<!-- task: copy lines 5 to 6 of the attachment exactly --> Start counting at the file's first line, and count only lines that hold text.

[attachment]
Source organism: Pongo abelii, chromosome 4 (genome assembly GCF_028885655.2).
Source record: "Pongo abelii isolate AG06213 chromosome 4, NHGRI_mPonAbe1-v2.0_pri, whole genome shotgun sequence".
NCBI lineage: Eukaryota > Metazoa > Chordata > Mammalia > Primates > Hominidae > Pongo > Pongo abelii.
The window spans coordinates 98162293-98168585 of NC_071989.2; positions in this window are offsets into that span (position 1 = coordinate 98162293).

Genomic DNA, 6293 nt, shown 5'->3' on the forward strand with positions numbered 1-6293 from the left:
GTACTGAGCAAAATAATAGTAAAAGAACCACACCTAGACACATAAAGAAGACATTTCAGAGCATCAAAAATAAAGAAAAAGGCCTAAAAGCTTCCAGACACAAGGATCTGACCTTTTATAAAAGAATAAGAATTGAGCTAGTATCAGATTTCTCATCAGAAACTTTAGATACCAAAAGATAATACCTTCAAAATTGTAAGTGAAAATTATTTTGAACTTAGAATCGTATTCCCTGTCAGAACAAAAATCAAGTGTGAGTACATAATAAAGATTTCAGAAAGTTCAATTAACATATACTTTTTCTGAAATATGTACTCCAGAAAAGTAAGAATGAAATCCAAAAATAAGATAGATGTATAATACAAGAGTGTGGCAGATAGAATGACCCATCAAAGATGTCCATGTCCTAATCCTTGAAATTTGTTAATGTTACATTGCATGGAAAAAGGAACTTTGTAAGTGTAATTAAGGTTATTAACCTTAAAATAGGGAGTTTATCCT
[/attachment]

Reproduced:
Genomic DNA, 6293 nt, shown 5'->3' on the forward strand with positions numbered 1-6293 from the left:
GTACTGAGCAAAATAATAGTAAAAGAACCACACCTAGACACATAAAGAAGACATTTCAGAGCATCAAAAATAAAGAAAAAGGCCTAAAAGCTTCCAGACACAAGGATCTGACCTTTTATAAAAGAATAAGAATTGAGCTAGTATCAGATTTCTCATCAGAAACTTTAGATACCAAAAGATAATACCTTCAAAATTGTAAGTGAAAATTATTTTGAACTTAGAATCGTATTCCCTGTCAGAACAAAAATCAAGTGTGAGTACATAATAAAGATTTCAGAAAGTTCAATTAACATATACTTTTTCTGAAATATGTACTCCAGAAAAGTAAGAATGAAATCCAAAAATAAGATAGATGTATAATACAAGAGTGTGGCAGATAGAATGACCCATCAAAGATGTCCATGTCCTAATCCTTGAAATTTGTTAATGTTACATTGCATGGAAAAAGGAACTTTGTAAGTGTAATTAAGGTTATTAACCTTAAAATAGGGAGTTTATCCT